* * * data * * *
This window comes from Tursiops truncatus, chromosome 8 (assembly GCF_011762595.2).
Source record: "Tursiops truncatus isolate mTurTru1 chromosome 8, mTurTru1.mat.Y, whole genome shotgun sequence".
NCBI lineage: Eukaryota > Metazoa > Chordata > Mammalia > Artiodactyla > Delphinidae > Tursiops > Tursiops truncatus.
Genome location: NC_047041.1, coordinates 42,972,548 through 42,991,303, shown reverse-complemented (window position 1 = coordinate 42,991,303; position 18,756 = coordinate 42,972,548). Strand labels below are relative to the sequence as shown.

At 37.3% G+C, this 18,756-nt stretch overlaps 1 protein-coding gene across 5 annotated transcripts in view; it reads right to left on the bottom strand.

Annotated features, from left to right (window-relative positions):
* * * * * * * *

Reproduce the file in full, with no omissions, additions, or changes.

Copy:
This window comes from Tursiops truncatus, chromosome 8 (assembly GCF_011762595.2).
Source record: "Tursiops truncatus isolate mTurTru1 chromosome 8, mTurTru1.mat.Y, whole genome shotgun sequence".
NCBI lineage: Eukaryota > Metazoa > Chordata > Mammalia > Artiodactyla > Delphinidae > Tursiops > Tursiops truncatus.
Genome location: NC_047041.1, coordinates 42,972,548 through 42,991,303, shown reverse-complemented (window position 1 = coordinate 42,991,303; position 18,756 = coordinate 42,972,548). Strand labels below are relative to the sequence as shown.

At 37.3% G+C, this 18,756-nt stretch overlaps 1 protein-coding gene across 5 annotated transcripts in view; it reads right to left on the bottom strand.

Annotated features, from left to right (window-relative positions):